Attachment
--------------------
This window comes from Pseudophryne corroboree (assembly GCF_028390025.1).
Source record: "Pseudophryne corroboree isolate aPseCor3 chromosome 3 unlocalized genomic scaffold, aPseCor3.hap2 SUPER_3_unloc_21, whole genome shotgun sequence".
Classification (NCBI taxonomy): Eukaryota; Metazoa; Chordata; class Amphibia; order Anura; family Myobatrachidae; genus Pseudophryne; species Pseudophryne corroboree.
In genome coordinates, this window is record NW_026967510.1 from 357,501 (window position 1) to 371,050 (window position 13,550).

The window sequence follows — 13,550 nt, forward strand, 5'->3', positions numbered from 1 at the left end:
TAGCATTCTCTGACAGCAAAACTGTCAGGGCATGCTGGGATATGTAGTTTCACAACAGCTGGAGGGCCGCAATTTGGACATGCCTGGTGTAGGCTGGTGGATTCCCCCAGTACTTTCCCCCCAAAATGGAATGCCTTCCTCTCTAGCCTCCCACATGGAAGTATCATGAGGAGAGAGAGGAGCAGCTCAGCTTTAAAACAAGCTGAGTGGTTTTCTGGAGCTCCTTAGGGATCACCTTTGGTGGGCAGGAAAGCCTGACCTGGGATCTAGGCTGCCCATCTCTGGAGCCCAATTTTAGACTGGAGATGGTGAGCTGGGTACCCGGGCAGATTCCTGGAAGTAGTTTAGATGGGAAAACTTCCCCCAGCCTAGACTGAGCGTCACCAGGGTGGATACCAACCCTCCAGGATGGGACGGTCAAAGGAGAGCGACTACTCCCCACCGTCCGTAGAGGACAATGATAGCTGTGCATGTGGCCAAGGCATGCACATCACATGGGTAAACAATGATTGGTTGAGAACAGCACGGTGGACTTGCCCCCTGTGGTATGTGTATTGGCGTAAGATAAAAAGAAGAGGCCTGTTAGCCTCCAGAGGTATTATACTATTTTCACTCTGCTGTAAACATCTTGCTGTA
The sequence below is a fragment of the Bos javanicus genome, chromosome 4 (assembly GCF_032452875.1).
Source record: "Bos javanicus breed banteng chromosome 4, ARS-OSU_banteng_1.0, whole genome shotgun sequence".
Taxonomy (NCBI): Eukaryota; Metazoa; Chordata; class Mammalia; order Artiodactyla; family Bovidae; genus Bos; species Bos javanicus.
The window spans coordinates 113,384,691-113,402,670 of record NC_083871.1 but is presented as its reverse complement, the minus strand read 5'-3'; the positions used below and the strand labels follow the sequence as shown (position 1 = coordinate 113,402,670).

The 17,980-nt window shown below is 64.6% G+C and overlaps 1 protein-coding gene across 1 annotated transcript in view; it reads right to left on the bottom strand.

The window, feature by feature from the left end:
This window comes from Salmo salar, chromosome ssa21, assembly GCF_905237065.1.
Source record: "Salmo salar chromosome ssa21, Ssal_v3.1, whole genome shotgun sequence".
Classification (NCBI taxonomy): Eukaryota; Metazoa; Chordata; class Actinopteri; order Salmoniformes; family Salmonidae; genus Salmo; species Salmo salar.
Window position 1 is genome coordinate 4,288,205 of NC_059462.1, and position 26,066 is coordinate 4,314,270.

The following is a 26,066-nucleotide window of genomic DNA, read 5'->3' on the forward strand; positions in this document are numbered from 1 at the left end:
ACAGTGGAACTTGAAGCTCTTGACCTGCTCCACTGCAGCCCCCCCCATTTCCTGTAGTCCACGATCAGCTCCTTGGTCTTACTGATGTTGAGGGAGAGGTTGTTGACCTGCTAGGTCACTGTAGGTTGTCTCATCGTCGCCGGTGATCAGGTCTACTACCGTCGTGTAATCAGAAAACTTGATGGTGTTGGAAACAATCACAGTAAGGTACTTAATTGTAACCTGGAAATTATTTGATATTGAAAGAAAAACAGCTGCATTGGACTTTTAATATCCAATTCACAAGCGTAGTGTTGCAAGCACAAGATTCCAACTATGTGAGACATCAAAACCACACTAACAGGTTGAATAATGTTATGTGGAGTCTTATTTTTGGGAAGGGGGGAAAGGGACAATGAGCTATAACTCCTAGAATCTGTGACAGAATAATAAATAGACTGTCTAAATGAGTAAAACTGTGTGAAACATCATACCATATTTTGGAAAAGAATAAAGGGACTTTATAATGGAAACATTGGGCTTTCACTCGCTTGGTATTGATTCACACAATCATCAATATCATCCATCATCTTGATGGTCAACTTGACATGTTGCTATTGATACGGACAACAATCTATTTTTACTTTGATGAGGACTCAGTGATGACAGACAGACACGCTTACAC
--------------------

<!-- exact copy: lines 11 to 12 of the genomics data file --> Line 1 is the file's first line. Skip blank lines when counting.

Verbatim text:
The 17,980-nt window shown below is 64.6% G+C and overlaps 1 protein-coding gene across 1 annotated transcript in view; it reads right to left on the bottom strand.

The window, feature by feature from the left end: